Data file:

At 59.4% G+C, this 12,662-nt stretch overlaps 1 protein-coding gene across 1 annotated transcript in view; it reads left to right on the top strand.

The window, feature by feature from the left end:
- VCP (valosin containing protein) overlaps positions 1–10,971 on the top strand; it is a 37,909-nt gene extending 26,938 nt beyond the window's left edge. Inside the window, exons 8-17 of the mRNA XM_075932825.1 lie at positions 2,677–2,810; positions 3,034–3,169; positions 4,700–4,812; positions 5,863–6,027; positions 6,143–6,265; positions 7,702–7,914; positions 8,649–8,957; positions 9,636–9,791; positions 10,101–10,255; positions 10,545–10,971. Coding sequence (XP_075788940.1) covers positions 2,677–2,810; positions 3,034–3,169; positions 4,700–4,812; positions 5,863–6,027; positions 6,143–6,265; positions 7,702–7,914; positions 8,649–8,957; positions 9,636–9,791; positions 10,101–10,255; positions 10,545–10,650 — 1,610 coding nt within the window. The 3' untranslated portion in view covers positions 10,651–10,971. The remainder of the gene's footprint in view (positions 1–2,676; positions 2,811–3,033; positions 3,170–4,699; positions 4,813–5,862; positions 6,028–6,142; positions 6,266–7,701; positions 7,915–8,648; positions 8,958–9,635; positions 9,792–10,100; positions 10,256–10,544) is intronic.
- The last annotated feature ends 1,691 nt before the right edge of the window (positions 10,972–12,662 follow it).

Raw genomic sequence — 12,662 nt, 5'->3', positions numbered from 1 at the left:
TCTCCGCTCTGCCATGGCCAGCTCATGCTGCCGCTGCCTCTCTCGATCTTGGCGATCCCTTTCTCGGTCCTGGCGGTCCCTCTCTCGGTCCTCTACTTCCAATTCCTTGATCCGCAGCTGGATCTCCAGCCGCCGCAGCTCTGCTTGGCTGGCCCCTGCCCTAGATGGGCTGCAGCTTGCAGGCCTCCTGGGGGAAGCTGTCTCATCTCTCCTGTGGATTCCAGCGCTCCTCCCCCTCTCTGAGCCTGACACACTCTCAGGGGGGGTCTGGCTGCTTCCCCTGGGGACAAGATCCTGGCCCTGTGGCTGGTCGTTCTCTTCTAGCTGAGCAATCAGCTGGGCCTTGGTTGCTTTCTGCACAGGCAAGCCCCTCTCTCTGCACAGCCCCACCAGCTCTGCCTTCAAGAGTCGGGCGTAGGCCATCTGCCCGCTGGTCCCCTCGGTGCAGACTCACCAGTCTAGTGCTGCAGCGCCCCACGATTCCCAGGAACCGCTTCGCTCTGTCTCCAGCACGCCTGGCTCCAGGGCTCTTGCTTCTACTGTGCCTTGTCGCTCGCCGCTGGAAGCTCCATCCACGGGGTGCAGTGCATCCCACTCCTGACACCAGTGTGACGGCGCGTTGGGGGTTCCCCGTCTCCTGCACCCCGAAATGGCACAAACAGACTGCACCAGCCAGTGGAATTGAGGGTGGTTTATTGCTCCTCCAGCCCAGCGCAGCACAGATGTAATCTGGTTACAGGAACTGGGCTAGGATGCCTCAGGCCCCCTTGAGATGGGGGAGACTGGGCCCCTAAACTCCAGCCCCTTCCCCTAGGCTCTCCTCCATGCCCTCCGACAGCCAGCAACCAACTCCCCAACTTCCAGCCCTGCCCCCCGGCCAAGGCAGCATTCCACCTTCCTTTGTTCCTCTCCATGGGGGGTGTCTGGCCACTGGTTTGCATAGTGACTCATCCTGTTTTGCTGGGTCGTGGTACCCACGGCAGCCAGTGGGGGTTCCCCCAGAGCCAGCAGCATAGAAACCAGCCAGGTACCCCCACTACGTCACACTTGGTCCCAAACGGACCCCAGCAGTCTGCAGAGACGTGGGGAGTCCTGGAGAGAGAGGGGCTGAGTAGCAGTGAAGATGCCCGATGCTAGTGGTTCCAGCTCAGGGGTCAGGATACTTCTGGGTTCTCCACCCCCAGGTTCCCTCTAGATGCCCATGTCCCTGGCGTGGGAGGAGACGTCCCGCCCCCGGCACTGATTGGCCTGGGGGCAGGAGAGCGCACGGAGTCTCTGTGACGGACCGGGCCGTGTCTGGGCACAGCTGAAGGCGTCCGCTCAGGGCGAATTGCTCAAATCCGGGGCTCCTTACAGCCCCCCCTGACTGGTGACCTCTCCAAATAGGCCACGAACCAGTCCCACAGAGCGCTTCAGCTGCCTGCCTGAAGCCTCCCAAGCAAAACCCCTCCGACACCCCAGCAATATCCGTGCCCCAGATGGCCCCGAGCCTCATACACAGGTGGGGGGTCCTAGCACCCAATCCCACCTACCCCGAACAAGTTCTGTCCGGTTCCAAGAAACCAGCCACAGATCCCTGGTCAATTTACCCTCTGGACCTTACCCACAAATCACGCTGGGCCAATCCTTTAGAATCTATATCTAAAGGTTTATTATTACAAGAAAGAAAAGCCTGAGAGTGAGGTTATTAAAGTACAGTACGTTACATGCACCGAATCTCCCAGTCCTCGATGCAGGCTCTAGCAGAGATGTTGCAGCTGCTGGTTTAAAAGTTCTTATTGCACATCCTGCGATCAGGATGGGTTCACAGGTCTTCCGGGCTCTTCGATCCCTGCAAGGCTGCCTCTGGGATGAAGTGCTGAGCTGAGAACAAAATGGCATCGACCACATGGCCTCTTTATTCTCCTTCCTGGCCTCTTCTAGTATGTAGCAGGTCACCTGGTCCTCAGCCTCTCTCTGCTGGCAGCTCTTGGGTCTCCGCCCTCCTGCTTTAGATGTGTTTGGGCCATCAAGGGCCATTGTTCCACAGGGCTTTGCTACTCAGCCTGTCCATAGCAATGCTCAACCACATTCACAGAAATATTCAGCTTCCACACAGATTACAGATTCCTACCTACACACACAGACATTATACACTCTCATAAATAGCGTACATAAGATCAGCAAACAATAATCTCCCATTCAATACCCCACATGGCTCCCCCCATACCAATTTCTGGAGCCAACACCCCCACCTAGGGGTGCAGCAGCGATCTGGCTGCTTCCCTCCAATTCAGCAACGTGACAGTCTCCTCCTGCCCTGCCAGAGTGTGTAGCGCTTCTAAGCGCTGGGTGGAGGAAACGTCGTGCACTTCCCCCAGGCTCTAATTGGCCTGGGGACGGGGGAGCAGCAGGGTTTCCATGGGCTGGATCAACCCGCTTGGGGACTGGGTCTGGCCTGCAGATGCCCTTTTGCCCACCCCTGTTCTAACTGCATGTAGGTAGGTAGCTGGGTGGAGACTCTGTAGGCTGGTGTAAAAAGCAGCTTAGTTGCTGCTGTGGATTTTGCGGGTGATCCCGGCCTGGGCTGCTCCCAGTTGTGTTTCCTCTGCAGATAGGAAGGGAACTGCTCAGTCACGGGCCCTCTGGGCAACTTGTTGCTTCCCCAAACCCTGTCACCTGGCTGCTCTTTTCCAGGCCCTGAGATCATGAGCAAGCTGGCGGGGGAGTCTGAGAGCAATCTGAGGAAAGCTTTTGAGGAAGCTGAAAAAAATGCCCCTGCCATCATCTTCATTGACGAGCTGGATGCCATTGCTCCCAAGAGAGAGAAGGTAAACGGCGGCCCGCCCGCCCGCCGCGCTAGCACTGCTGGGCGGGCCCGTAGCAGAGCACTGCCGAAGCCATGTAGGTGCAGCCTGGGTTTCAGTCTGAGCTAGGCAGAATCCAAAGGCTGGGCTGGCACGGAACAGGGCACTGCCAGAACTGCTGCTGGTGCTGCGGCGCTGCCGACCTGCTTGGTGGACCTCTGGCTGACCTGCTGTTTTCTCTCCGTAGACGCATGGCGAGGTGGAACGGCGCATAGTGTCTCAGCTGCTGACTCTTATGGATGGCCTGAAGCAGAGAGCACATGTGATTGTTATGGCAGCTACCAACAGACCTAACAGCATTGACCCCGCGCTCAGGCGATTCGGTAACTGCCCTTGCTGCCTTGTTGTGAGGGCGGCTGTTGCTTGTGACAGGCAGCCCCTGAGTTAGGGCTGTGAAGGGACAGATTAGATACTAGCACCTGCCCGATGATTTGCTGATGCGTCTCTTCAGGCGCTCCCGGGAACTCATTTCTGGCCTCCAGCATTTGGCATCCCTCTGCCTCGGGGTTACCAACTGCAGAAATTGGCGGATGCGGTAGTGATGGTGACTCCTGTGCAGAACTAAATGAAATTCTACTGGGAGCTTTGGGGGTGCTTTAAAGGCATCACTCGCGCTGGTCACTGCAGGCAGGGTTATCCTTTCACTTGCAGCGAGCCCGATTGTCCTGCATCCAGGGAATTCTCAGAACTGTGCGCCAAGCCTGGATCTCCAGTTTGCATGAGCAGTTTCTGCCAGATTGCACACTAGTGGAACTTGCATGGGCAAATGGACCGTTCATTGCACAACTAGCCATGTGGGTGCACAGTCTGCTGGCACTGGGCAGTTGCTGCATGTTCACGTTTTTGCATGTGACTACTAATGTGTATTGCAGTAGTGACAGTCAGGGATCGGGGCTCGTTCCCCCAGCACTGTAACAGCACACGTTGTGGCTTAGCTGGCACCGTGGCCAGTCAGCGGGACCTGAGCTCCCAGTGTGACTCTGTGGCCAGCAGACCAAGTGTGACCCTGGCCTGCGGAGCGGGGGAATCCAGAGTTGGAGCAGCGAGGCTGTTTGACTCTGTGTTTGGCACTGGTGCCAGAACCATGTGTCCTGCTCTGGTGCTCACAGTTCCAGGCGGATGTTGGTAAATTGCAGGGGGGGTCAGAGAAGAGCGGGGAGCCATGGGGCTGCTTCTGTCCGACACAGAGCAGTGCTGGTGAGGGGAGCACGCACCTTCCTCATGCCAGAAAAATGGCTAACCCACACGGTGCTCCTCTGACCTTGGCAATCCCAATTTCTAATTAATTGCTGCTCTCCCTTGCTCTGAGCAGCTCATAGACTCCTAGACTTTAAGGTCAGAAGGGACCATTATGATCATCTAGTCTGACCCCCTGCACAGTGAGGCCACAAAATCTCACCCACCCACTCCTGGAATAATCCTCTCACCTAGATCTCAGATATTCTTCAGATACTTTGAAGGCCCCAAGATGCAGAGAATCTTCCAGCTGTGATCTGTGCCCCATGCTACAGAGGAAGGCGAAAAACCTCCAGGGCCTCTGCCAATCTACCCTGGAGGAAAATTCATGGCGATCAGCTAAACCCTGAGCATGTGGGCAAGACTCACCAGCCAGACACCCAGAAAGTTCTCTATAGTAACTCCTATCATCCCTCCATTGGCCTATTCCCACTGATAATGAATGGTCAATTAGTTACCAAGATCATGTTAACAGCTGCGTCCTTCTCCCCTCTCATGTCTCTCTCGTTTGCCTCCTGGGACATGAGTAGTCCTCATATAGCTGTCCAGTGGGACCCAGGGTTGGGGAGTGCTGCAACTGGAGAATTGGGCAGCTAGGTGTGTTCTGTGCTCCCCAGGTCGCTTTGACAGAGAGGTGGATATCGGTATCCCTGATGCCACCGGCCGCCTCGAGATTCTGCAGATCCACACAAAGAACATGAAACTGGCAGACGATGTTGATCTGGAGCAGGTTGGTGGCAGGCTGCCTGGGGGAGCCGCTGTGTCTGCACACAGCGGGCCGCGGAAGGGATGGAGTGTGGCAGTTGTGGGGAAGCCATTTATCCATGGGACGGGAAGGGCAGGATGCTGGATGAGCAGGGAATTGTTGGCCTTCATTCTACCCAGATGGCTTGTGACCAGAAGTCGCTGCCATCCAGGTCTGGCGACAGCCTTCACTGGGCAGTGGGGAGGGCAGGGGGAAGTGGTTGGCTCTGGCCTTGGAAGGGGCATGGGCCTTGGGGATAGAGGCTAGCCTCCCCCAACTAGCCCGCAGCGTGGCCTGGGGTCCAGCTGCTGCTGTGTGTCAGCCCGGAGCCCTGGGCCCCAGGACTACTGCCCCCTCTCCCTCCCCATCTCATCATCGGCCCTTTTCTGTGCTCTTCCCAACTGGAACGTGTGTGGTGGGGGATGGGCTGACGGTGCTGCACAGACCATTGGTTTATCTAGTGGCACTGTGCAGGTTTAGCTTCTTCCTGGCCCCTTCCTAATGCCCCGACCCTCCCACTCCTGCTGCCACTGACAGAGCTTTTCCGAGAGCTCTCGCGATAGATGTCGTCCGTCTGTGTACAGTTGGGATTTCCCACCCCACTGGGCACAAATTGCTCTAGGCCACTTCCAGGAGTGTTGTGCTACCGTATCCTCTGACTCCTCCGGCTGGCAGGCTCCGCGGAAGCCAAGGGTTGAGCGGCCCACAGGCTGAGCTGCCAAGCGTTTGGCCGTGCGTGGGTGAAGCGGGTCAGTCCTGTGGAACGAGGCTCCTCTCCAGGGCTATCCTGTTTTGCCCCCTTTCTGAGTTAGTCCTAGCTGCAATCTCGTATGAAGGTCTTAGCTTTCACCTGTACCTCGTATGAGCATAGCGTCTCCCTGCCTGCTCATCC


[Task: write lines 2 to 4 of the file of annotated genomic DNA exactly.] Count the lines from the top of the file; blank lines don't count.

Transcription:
The window, feature by feature from the left end:
- VCP (valosin containing protein) overlaps positions 1–10,971 on the top strand; it is a 37,909-nt gene extending 26,938 nt beyond the window's left edge. Inside the window, exons 8-17 of the mRNA XM_075932825.1 lie at positions 2,677–2,810; positions 3,034–3,169; positions 4,700–4,812; positions 5,863–6,027; positions 6,143–6,265; positions 7,702–7,914; positions 8,649–8,957; positions 9,636–9,791; positions 10,101–10,255; positions 10,545–10,971. Coding sequence (XP_075788940.1) covers positions 2,677–2,810; positions 3,034–3,169; positions 4,700–4,812; positions 5,863–6,027; positions 6,143–6,265; positions 7,702–7,914; positions 8,649–8,957; positions 9,636–9,791; positions 10,101–10,255; positions 10,545–10,650 — 1,610 coding nt within the window. The 3' untranslated portion in view covers positions 10,651–10,971. The remainder of the gene's footprint in view (positions 1–2,676; positions 2,811–3,033; positions 3,170–4,699; positions 4,813–5,862; positions 6,028–6,142; positions 6,266–7,701; positions 7,915–8,648; positions 8,958–9,635; positions 9,792–10,100; positions 10,256–10,544) is intronic.
- The last annotated feature ends 1,691 nt before the right edge of the window (positions 10,972–12,662 follow it).